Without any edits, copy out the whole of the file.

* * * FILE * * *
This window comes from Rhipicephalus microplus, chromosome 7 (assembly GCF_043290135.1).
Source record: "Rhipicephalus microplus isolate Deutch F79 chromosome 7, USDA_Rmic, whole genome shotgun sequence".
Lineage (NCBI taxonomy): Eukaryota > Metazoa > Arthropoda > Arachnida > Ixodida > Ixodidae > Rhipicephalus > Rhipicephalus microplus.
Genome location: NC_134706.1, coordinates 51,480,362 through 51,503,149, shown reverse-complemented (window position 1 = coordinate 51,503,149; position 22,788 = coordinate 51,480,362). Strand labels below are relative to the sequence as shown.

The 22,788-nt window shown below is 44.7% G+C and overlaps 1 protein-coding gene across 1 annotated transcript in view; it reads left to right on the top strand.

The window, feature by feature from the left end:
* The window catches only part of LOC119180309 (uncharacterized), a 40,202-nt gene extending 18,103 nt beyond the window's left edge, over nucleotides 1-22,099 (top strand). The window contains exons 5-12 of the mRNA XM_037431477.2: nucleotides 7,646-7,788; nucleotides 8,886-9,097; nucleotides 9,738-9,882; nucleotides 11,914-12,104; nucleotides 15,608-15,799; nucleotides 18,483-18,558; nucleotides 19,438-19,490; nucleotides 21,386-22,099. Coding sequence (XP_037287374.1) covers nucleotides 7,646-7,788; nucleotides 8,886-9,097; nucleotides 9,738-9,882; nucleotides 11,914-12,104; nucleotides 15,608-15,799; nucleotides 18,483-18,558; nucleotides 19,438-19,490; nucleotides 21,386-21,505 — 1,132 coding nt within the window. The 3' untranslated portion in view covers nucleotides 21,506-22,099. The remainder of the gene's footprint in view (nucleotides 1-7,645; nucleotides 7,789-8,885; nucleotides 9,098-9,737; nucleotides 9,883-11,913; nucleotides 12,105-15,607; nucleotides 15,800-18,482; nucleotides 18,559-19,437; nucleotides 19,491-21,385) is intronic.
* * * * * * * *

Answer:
This window comes from Rhipicephalus microplus, chromosome 7 (assembly GCF_043290135.1).
Source record: "Rhipicephalus microplus isolate Deutch F79 chromosome 7, USDA_Rmic, whole genome shotgun sequence".
Lineage (NCBI taxonomy): Eukaryota > Metazoa > Arthropoda > Arachnida > Ixodida > Ixodidae > Rhipicephalus > Rhipicephalus microplus.
Genome location: NC_134706.1, coordinates 51,480,362 through 51,503,149, shown reverse-complemented (window position 1 = coordinate 51,503,149; position 22,788 = coordinate 51,480,362). Strand labels below are relative to the sequence as shown.

The 22,788-nt window shown below is 44.7% G+C and overlaps 1 protein-coding gene across 1 annotated transcript in view; it reads left to right on the top strand.

The window, feature by feature from the left end:
* The window catches only part of LOC119180309 (uncharacterized), a 40,202-nt gene extending 18,103 nt beyond the window's left edge, over nucleotides 1-22,099 (top strand). The window contains exons 5-12 of the mRNA XM_037431477.2: nucleotides 7,646-7,788; nucleotides 8,886-9,097; nucleotides 9,738-9,882; nucleotides 11,914-12,104; nucleotides 15,608-15,799; nucleotides 18,483-18,558; nucleotides 19,438-19,490; nucleotides 21,386-22,099. Coding sequence (XP_037287374.1) covers nucleotides 7,646-7,788; nucleotides 8,886-9,097; nucleotides 9,738-9,882; nucleotides 11,914-12,104; nucleotides 15,608-15,799; nucleotides 18,483-18,558; nucleotides 19,438-19,490; nucleotides 21,386-21,505 — 1,132 coding nt within the window. The 3' untranslated portion in view covers nucleotides 21,506-22,099. The remainder of the gene's footprint in view (nucleotides 1-7,645; nucleotides 7,789-8,885; nucleotides 9,098-9,737; nucleotides 9,883-11,913; nucleotides 12,105-15,607; nucleotides 15,800-18,482; nucleotides 18,559-19,437; nucleotides 19,491-21,385) is intronic.